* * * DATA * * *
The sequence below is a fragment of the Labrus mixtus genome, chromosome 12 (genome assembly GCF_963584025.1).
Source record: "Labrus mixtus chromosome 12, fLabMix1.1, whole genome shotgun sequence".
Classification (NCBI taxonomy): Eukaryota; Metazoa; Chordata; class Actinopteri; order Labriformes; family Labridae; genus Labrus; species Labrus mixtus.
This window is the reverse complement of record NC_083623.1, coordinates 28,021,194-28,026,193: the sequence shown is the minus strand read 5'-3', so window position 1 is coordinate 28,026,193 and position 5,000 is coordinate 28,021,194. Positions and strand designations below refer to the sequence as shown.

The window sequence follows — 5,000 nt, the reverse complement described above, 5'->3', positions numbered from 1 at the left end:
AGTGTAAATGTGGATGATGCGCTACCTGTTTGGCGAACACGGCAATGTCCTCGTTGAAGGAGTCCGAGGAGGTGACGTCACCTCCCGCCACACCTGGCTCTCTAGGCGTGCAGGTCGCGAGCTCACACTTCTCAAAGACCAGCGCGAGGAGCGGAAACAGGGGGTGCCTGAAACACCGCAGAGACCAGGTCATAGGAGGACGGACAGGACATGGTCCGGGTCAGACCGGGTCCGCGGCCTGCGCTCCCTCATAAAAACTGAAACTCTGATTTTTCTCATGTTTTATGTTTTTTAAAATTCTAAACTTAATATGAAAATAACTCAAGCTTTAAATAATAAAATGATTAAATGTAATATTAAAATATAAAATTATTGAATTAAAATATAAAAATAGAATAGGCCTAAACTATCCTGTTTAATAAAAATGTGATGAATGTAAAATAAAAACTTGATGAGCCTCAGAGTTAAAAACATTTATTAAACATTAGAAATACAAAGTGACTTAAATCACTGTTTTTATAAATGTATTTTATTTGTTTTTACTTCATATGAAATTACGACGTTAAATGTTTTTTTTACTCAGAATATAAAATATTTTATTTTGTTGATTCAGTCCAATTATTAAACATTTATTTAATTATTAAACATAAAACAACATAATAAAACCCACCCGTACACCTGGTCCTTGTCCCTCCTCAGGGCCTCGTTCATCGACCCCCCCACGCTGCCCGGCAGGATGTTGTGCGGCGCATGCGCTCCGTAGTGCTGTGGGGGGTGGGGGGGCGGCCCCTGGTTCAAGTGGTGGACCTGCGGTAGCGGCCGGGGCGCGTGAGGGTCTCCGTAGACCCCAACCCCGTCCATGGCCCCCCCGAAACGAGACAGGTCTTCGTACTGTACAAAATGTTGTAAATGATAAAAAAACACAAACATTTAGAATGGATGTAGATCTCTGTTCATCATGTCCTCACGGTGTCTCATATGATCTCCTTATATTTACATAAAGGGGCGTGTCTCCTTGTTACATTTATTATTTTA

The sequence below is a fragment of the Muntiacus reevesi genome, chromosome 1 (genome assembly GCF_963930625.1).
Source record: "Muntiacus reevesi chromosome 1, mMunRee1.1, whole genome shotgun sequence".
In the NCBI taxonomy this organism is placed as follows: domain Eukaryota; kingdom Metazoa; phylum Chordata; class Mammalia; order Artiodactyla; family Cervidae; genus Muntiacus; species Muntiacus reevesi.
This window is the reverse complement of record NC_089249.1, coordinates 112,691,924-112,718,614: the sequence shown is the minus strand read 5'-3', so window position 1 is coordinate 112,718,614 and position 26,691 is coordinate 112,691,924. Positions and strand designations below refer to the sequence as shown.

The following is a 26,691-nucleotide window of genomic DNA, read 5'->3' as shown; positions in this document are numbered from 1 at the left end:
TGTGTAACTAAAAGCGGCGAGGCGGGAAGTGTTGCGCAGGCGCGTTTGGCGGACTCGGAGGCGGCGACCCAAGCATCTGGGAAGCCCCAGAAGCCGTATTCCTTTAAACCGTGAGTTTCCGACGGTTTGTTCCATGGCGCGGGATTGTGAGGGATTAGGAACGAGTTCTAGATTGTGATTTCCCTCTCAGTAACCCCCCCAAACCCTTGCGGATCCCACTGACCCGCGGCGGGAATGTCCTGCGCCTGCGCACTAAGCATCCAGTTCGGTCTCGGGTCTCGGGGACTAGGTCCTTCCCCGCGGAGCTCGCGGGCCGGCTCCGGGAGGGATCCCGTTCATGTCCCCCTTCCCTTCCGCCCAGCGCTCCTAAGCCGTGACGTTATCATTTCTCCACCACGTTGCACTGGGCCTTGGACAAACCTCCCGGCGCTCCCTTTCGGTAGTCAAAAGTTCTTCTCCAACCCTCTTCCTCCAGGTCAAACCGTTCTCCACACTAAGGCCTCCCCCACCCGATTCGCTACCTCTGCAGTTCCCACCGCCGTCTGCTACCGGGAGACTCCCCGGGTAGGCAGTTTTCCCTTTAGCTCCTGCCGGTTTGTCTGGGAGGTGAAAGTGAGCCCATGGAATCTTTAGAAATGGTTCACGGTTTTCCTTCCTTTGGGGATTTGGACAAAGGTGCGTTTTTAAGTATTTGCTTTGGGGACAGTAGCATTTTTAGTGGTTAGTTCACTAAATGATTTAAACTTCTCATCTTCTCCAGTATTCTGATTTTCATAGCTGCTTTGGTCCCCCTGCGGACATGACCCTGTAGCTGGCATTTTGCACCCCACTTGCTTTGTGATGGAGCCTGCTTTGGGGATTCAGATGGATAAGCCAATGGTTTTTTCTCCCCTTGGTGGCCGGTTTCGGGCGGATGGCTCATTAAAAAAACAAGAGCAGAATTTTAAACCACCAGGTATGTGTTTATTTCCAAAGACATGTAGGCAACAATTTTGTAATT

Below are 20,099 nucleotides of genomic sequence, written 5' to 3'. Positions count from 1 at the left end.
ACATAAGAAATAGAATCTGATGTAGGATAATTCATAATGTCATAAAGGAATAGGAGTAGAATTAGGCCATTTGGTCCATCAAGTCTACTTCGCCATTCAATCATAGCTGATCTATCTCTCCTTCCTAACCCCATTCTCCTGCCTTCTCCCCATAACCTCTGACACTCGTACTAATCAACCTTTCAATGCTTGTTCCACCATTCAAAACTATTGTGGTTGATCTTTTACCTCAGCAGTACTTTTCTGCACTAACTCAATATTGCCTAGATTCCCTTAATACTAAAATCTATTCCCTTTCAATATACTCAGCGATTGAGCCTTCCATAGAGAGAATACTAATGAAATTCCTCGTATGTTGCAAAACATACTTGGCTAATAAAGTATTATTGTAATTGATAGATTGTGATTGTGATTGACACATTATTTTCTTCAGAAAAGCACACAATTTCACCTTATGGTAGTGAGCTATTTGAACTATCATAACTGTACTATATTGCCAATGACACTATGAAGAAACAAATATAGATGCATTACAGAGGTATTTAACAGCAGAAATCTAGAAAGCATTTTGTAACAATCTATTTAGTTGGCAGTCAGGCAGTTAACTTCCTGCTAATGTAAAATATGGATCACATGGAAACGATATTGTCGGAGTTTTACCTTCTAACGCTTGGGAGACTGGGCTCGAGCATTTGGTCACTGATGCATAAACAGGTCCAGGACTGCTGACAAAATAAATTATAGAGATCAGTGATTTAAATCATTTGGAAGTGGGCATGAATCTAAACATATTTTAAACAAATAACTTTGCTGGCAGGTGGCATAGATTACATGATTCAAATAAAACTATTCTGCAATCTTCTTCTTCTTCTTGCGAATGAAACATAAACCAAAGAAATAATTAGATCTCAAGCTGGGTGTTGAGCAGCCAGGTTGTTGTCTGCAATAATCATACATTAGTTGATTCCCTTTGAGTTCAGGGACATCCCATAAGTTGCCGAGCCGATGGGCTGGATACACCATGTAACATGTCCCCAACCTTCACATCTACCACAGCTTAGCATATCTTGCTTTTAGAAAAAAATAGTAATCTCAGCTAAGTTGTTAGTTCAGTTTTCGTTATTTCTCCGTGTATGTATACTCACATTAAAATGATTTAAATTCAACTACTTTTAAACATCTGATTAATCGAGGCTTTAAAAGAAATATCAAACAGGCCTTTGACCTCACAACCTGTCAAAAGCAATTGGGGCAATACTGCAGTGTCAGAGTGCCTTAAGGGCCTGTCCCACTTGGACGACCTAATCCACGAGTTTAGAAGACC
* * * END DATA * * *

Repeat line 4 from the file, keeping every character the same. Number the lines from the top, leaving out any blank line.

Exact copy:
This window is the reverse complement of record NC_083623.1, coordinates 28,021,194-28,026,193: the sequence shown is the minus strand read 5'-3', so window position 1 is coordinate 28,026,193 and position 5,000 is coordinate 28,021,194. Positions and strand designations below refer to the sequence as shown.